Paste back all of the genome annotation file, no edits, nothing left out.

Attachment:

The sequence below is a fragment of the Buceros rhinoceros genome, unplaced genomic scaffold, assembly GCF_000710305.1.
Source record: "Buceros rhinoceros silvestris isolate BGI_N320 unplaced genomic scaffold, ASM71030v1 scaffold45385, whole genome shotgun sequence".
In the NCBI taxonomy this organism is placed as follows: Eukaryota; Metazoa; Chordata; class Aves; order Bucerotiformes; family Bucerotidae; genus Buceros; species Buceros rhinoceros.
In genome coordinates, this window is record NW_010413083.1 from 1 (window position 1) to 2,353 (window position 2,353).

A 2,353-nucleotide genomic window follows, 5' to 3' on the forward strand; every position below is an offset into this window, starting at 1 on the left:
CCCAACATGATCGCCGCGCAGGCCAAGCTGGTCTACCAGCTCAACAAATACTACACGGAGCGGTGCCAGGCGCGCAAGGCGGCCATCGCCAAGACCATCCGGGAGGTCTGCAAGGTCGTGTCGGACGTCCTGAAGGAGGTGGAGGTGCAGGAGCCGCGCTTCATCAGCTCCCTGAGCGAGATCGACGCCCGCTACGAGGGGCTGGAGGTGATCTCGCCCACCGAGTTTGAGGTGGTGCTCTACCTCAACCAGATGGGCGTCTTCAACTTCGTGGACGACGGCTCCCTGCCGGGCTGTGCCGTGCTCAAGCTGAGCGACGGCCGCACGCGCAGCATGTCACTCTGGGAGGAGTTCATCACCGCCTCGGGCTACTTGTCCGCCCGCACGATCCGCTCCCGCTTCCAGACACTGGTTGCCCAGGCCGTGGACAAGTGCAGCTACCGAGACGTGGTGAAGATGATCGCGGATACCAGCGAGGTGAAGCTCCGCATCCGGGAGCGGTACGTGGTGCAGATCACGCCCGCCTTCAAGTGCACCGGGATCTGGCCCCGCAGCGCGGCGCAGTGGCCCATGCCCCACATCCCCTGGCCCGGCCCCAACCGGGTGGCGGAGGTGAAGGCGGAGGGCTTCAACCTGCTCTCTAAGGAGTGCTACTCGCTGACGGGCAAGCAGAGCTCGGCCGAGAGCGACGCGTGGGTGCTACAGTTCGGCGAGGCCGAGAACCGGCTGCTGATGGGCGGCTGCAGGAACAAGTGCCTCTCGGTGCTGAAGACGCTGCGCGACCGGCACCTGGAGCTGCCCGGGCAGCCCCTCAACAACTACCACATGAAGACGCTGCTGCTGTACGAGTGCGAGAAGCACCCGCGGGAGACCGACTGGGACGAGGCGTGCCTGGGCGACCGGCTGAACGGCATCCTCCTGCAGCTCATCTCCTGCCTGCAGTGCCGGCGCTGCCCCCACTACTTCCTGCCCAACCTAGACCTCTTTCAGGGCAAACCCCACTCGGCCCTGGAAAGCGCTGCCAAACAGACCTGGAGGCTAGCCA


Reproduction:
The sequence below is a fragment of the Buceros rhinoceros genome, unplaced genomic scaffold, assembly GCF_000710305.1.
Source record: "Buceros rhinoceros silvestris isolate BGI_N320 unplaced genomic scaffold, ASM71030v1 scaffold45385, whole genome shotgun sequence".
In the NCBI taxonomy this organism is placed as follows: Eukaryota; Metazoa; Chordata; class Aves; order Bucerotiformes; family Bucerotidae; genus Buceros; species Buceros rhinoceros.
In genome coordinates, this window is record NW_010413083.1 from 1 (window position 1) to 2,353 (window position 2,353).

A 2,353-nucleotide genomic window follows, 5' to 3' on the forward strand; every position below is an offset into this window, starting at 1 on the left:
CCCAACATGATCGCCGCGCAGGCCAAGCTGGTCTACCAGCTCAACAAATACTACACGGAGCGGTGCCAGGCGCGCAAGGCGGCCATCGCCAAGACCATCCGGGAGGTCTGCAAGGTCGTGTCGGACGTCCTGAAGGAGGTGGAGGTGCAGGAGCCGCGCTTCATCAGCTCCCTGAGCGAGATCGACGCCCGCTACGAGGGGCTGGAGGTGATCTCGCCCACCGAGTTTGAGGTGGTGCTCTACCTCAACCAGATGGGCGTCTTCAACTTCGTGGACGACGGCTCCCTGCCGGGCTGTGCCGTGCTCAAGCTGAGCGACGGCCGCACGCGCAGCATGTCACTCTGGGAGGAGTTCATCACCGCCTCGGGCTACTTGTCCGCCCGCACGATCCGCTCCCGCTTCCAGACACTGGTTGCCCAGGCCGTGGACAAGTGCAGCTACCGAGACGTGGTGAAGATGATCGCGGATACCAGCGAGGTGAAGCTCCGCATCCGGGAGCGGTACGTGGTGCAGATCACGCCCGCCTTCAAGTGCACCGGGATCTGGCCCCGCAGCGCGGCGCAGTGGCCCATGCCCCACATCCCCTGGCCCGGCCCCAACCGGGTGGCGGAGGTGAAGGCGGAGGGCTTCAACCTGCTCTCTAAGGAGTGCTACTCGCTGACGGGCAAGCAGAGCTCGGCCGAGAGCGACGCGTGGGTGCTACAGTTCGGCGAGGCCGAGAACCGGCTGCTGATGGGCGGCTGCAGGAACAAGTGCCTCTCGGTGCTGAAGACGCTGCGCGACCGGCACCTGGAGCTGCCCGGGCAGCCCCTCAACAACTACCACATGAAGACGCTGCTGCTGTACGAGTGCGAGAAGCACCCGCGGGAGACCGACTGGGACGAGGCGTGCCTGGGCGACCGGCTGAACGGCATCCTCCTGCAGCTCATCTCCTGCCTGCAGTGCCGGCGCTGCCCCCACTACTTCCTGCCCAACCTAGACCTCTTTCAGGGCAAACCCCACTCGGCCCTGGAAAGCGCTGCCAAACAGACCTGGAGGCTAGCCA